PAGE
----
Q: I have been questioning myself over how I handled a situation with my 12- year-old daughter a few weeks ago.She came home from school very upset over having been left out of a sleepover party given by one of her friends. She was really distraught and emotional and it broke my heart to see her in such a state. I decided to call the mother of the girl who was having the sleepover. I explained how upset my daughter was and asked if they could possibly include one more child, my daughter, in the get-together. Later that evening my daughter received an email inviting her to the party. My daughter accepted. She attended the party, but when i asked if she had enjoyed herself, it didn’t sound like it was very fun. Did i do the right thing?
A: Oh, Mom – there is nothing more difficult than seeing your child in pain. Any parent’s first response is to want to fix things and make your child happy again. I remember many such moments as I was raising my son.But, I think, to jump in and fix things is not always in our child’s best interest.
First and foremost, you have to ask the question, Whose problem is this and does my child have the skills to solve this problem on her own? In this situation I think the answer is clear. This was your daughter’s problem and at the age of 12, she most likely has the skills to cope.
If you could take a do-over I would suggest the following. First, you need to empathize with your daughter. Let her know that you understand how hurt and disappointed she feels. Often, this is all that is required of a parent. When you jumped in and called the other mom, you sought to solve her problem – giving your daughter the message that you didn’t think she could cope with disappointment, or that she couldn’t figure out what to do to make things better.
As I always say, our job is to raise our children to no longer need us. The message you gave did nothing to encourage empowerment and independence. Children need to learn to manage uncomfortable and unpleasant feelings and know their world will not end. Instead, ask if there is anything you can do to support her. Who knows? She may have decided to have her own sleepover and needed your help to organize it. The point is, that the solution should come from her. What is key for me is the fact that you are asking important questions about your role as a parent and the importance of respecting boundaries.I believe this process will serve you well the next time you are faced with a similar dilemma. That’s why we call parenting the biggest job you will ever have.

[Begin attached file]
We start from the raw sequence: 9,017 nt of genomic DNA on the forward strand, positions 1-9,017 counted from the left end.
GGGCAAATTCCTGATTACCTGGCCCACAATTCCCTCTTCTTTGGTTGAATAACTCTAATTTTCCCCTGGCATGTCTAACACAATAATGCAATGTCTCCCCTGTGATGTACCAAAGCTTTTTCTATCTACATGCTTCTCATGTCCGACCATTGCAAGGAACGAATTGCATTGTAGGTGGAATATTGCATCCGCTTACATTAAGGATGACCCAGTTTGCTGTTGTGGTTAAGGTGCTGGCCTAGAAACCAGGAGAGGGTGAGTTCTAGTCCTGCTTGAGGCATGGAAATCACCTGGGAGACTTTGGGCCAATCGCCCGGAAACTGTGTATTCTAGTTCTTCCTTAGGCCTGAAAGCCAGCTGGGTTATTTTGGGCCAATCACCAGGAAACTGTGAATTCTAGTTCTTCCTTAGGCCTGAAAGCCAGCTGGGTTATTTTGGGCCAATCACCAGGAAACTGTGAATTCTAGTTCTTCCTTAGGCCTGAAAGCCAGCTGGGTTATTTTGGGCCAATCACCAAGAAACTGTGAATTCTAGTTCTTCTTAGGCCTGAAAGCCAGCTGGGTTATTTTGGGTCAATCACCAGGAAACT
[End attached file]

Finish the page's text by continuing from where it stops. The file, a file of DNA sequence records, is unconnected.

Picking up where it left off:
Q: My son will turn five this summer and we always assumed he would start kindergarten in the fall. In talking to the parents of his preschool peers, it seems that most are holding their sons back a year. NOW i’m rethinking sending him this year. Any thoughts?
A: The issue of when children should begin their formal education has become a hot topic these days. Many parents believe that by sending their child later, they are improving their child’s chances for academic and or athletic success. Often an additional year of what we call junior kindergarten is seen as an option for those with summer birthdays.
When to send boys tends to be more of an issue than when to send girls, as typically girls tend to mature earlier and appear ready at five. When looking at school readiness there are many factors to consider. In addition to readiness skills like knowing numbers, letters, and colors, we look at fine motor skills, an area where girls also seem to take the lead in development.The ability to cut with scissors as well as being able to trace shapes is a good sign of fine motor readiness needed to have success in writing. You can find good lists for readiness online. In addition to these more obvious and easily measured factors, it is important to look at overall maturity. Can your child follow several directions with ease? Can he sit and focus for story time and is he able to show comprehension of what he has heard?Can he delay gratification, wait his turn, share with others, and adequately express his needs? All are signs of emotional maturity and can be just as important predictors of school readiness. If your child attends preschool, seek out his teacher’s opinion. These early childhood pros know your child and should have a fairly unbiased view of his readiness.I would like to caution you about the trap of listening too much to what other parents are saying. It’s better to trust your instincts and the opinions of professionals who know and work with your child. For me, a parent would need a reason to hold a child back beyond going with the trend.Avoiding following this kind of buzz will serve you well as you make this and many more decisions regarding your child’s best interest in the years to come.